Bear with me if these questions sound basic. I have a question regarding your statement,

    “…a $2,000 investment in 1957, if you stuck with it through 2003, would have become $7.6 million eleven years ago.”

    Is that a one-time investment, annual, monthly? Also, in today’s dollars what would 1957 $2,000 be today? If your could just share some data on how yo arrived at the aty I would greatly appreciate it.

    Thank you,
    Andy Baker

  2. kriserts says:

    I’ve been reading this blog for awhile now. I’m 53 and invested in index ETF funds, so I have about a 10 year time frame. I’m curious–instead of choosing and buying separate companies, what do you think of buying a dividend ETF index fund, such as SCHD? Thanks.

  3. Owner5524 says:

    abaker86 $2000 in 1957, adjusted for inflation only, is $16,963.91 in 2014 dollars. Wow, the power of stocks is just amazing. Even small differences in percentage gains over time equates to massive dollar amounts.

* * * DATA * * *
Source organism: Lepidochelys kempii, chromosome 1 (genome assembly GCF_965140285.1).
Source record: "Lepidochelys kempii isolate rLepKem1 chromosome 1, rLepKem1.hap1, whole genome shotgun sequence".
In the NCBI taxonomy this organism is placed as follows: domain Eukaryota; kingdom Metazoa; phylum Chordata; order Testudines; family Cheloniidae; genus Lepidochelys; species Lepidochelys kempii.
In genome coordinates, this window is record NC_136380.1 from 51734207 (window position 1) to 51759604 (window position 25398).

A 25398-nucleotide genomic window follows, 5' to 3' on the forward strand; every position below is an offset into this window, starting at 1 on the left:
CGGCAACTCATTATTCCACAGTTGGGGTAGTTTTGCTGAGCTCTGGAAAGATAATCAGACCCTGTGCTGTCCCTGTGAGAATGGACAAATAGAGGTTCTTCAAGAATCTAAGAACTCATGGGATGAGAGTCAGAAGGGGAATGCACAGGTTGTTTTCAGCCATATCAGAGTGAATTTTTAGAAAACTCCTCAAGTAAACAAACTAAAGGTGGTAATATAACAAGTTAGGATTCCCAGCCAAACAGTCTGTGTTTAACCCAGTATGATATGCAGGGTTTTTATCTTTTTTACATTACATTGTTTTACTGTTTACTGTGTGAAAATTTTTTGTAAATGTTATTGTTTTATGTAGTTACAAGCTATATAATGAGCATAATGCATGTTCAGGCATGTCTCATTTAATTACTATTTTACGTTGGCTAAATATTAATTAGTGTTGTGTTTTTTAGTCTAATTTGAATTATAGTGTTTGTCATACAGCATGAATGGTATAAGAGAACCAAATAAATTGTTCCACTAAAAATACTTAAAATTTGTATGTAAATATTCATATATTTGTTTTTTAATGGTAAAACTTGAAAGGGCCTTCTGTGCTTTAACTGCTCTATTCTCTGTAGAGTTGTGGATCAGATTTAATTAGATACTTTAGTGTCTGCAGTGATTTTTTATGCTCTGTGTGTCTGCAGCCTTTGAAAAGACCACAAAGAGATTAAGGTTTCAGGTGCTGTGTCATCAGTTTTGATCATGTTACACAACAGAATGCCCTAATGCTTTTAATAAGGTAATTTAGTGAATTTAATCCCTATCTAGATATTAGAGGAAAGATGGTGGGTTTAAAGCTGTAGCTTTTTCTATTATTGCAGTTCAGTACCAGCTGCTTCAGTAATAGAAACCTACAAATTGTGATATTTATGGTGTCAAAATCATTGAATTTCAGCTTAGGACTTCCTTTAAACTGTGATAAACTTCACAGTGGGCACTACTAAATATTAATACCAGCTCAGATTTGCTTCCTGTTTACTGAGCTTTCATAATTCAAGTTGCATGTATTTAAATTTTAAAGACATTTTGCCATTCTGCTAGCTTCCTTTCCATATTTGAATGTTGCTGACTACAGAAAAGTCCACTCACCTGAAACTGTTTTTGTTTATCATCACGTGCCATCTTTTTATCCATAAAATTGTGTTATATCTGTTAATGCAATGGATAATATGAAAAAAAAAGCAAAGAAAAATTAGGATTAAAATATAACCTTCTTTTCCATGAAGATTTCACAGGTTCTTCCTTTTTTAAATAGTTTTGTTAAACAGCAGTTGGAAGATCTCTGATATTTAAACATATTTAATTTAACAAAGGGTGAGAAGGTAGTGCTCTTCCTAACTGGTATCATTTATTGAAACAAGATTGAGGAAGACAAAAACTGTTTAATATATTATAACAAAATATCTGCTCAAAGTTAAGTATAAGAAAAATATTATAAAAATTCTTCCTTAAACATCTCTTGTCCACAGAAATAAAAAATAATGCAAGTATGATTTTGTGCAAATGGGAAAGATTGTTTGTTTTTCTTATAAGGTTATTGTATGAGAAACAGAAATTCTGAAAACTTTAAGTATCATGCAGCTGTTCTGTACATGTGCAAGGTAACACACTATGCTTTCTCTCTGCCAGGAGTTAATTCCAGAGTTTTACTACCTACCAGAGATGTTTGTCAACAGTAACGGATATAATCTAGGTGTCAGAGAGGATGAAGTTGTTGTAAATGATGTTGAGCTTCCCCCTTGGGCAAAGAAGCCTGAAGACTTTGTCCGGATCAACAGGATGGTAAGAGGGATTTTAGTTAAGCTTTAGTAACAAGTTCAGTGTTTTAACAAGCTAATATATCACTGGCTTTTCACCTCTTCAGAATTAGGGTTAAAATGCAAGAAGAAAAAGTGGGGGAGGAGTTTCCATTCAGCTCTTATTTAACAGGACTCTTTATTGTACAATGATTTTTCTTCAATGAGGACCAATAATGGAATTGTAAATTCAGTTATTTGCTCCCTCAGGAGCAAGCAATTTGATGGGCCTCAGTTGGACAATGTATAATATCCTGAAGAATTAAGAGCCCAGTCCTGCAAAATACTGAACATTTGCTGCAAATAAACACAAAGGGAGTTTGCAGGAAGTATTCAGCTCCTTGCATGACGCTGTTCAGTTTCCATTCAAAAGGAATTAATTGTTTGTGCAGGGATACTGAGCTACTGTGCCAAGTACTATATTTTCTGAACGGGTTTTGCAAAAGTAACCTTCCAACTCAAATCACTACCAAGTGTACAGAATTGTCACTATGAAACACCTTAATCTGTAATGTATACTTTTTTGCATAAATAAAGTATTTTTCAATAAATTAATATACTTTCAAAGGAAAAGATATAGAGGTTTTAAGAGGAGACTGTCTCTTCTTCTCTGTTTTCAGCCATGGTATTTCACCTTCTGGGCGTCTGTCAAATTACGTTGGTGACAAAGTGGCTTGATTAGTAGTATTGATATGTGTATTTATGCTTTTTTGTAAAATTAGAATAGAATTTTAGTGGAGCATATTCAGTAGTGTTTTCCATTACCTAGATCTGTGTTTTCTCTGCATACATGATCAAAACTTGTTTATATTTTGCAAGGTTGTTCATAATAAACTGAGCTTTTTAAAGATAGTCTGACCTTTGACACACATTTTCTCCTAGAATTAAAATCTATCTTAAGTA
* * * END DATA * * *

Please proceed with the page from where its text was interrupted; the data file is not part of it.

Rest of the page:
4. says:

    kriserts I’ve never studied it. I did a quick stock screen and saw that 22% of the assets are divided up between Microsoft, Chevron, Pfizer, Verizon, and Exxon. Each of them are about 4%. 

    In other words, when I write an article about Exxon, I envision someone allocating 3-5% of their portfolio to Exxon Mobil. In the case of the Schwab ETF you mentioned, a little over 4% of the assets are in Exxon. There are a lot of similarities between the two.

    Even though it’s not what I do, there’s nothing wrong about it, as funds like that hold many of the same companies I discuss here. 

    The difference between the two lies in the dosage, not the drug itself.

  5. AlanyaBoyerKolberg says:

    I know Tim was just using these companies as an example (I own KO), but I started my portfolio with just 1 share of JNJ. Then I bought more, added some DIS, some PG, some RDS.B, some O, some CL, some BP, and more recently some GE and V. Just $500-1000 at a time over the past 2 years. All are sound businesses with growing dividends (minus GE maybe, but I have faith). I sleep very well at night 🙂